Northeastern University faculty member Adriana Knouf, Assistant Professor in CAMD’s Department of Art + Design, has been recognized as a winner of The Lake’s Works for Radio, which challenged artists to submit an audio piece that explored the question: how can art for radio sound? Professor Knouf’s piece, one of four recognized (of over 200 submissions), is entitled “A Trans Woman Reads the Harvard Sentences, with Necessary Modifications, or, Finding Occult Queer Futurities.” It is about vocal training by trans women, an arduous process that trans women who want to develop a higher voice during transitioning must undertake.
The Lake, based in Copenhagen, Denmark, is a non-profit art initiative in the shape of an online radio station. It runs a constant stream of music, sounds, and radio art from all times, all countries, and in all languages – aimed to challenge and inspire curious listeners. The Lake’s Open Call – Works for Radio #4 (fourth edition) was an opportunity for artists to respond on their own terms and interpret the prompt in a wide range of ways, ultimately challenging artist to get creative in how they present their art in the form of sound.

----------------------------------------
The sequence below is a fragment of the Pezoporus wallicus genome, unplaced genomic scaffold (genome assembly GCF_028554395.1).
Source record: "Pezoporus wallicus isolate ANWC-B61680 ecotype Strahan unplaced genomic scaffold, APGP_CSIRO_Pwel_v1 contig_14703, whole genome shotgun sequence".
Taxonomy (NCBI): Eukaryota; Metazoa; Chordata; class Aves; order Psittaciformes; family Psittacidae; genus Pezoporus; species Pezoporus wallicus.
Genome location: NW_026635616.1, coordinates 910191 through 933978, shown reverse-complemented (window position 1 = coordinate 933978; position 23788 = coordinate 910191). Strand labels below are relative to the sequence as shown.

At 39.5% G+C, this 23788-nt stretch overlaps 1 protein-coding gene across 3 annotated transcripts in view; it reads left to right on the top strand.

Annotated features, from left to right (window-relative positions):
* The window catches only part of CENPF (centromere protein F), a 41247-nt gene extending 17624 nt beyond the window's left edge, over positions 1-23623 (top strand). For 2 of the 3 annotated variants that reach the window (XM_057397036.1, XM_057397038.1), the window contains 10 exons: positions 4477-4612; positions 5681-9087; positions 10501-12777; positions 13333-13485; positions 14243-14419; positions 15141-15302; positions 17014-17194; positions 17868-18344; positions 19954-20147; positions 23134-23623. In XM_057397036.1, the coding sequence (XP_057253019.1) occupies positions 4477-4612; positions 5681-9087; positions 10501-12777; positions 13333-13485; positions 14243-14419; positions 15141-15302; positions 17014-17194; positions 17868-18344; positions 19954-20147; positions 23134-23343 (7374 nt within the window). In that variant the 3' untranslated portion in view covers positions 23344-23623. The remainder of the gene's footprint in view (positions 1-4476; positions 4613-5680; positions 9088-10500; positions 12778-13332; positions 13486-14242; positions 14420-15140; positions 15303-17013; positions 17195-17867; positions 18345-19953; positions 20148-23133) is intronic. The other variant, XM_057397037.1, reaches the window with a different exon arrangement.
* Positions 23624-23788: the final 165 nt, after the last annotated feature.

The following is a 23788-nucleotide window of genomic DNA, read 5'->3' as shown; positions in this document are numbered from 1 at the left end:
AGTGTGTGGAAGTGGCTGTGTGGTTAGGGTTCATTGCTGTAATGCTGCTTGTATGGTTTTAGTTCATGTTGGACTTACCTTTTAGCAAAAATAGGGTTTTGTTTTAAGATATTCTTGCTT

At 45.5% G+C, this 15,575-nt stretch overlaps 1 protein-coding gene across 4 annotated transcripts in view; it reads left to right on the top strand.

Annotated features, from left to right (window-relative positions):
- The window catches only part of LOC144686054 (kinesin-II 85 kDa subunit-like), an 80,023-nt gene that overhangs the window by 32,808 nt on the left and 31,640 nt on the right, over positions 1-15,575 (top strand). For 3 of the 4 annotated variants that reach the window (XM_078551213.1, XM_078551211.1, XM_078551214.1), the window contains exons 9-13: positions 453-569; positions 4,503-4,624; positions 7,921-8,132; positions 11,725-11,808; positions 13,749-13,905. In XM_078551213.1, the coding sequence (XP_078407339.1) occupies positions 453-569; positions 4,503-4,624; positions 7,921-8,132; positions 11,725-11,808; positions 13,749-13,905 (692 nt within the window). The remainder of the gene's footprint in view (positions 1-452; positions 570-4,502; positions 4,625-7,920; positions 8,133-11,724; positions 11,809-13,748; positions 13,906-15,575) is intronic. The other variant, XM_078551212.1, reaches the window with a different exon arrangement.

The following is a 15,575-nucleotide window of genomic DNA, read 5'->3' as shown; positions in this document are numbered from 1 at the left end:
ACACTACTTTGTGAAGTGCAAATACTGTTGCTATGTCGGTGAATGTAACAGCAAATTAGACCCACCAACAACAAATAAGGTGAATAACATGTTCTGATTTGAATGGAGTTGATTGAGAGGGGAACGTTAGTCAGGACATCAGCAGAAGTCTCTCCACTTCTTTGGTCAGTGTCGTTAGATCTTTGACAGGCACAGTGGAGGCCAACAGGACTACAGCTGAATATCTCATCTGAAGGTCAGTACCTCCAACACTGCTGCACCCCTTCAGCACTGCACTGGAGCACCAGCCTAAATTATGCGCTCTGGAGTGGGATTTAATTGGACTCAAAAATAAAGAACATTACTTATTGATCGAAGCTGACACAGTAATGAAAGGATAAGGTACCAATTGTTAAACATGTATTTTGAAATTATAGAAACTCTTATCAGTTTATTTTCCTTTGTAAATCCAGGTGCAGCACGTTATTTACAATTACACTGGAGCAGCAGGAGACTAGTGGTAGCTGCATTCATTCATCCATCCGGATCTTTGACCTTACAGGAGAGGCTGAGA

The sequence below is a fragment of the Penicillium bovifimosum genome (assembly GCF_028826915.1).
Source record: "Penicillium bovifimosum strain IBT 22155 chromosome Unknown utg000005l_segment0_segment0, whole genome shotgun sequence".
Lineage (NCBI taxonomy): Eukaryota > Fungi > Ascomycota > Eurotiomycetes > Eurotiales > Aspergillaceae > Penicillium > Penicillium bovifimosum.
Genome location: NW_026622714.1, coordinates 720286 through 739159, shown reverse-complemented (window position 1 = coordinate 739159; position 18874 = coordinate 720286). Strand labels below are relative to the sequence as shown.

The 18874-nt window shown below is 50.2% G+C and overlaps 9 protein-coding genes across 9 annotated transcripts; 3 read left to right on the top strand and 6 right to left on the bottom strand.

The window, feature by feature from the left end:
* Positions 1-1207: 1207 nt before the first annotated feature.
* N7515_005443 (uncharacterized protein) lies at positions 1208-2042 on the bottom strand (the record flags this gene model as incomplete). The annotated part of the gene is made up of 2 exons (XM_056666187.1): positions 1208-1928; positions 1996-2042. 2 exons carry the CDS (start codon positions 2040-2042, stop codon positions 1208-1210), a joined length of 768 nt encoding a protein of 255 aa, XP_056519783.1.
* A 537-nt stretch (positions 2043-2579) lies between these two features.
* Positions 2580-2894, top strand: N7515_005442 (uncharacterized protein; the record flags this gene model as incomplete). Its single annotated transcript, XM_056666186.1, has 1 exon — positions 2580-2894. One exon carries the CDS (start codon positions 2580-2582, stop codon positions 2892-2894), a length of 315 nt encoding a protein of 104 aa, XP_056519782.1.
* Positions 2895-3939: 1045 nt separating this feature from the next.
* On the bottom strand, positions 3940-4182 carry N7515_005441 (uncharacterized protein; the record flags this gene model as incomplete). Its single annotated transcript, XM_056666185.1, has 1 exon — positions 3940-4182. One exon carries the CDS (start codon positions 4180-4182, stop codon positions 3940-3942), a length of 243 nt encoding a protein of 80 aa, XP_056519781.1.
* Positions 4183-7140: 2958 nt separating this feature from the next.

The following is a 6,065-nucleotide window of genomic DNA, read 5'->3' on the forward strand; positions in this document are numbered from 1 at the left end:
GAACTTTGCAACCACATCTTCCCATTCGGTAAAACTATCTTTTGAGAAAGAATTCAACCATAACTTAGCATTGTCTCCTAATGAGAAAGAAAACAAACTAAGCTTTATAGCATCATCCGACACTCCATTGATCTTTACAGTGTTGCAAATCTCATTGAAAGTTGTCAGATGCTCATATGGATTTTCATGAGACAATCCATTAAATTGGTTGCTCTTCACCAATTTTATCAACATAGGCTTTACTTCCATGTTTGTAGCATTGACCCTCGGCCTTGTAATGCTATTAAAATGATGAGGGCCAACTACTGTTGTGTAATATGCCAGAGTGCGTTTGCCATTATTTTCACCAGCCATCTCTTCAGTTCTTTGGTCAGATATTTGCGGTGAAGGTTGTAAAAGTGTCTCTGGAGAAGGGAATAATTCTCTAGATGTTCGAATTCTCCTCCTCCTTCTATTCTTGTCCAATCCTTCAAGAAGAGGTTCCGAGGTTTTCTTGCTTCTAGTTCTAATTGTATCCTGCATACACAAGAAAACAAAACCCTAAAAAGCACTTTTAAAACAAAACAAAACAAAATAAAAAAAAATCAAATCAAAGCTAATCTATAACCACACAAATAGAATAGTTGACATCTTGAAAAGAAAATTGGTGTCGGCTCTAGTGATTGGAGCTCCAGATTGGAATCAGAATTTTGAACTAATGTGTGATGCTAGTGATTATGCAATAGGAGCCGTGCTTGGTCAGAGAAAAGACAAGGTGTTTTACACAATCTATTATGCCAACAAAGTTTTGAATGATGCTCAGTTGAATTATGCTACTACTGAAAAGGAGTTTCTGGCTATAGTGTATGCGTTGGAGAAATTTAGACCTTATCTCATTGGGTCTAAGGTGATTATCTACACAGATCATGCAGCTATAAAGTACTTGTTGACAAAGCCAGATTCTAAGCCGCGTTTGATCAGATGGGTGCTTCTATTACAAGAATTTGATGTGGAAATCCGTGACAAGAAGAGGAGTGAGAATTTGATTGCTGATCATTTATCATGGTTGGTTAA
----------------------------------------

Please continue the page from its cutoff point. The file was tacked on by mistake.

For Professor Knouf, her submission addressed themes surrounding gender, queer, and trans identities.
In “A Trans Woman Reads the Harvard Sentences, with Necessary Modifications, or, Finding Occult Queer Futurities,” Professor Knouf reads from the 720 “Harvard Sentences” – standardized sets of words originally used for testing telecommunications equipment – from the 1960s. This set of phrases is one example of what trans women may practice on when developing a higher voice, as the sentences are phonetically balanced and resemble natural speech. She modifies them to transpose misogynist phrases about women into queer futurities. For example, Professor Knouf adjusts the original phrase, “Her purse was full of useless trash” to be “Her purse was full of tools to dismantle the house,” while “A gold ring will please most any girl” becomes “A gold ring will please most any girl needing raw materials for smelting.”
The piece is recorded to microcassette, a device used decades ago for transcription and voice memos, and through the materiality of the tape listeners will hear variations in pitch, challenging any stable notion of gender identity.
Congratulations to Professor Knouf, as well as the other winners of the The Lake’s Open Call – Works for Radio. The four prize-receiving works are available to listen to through The Lake’s Soundcloud page.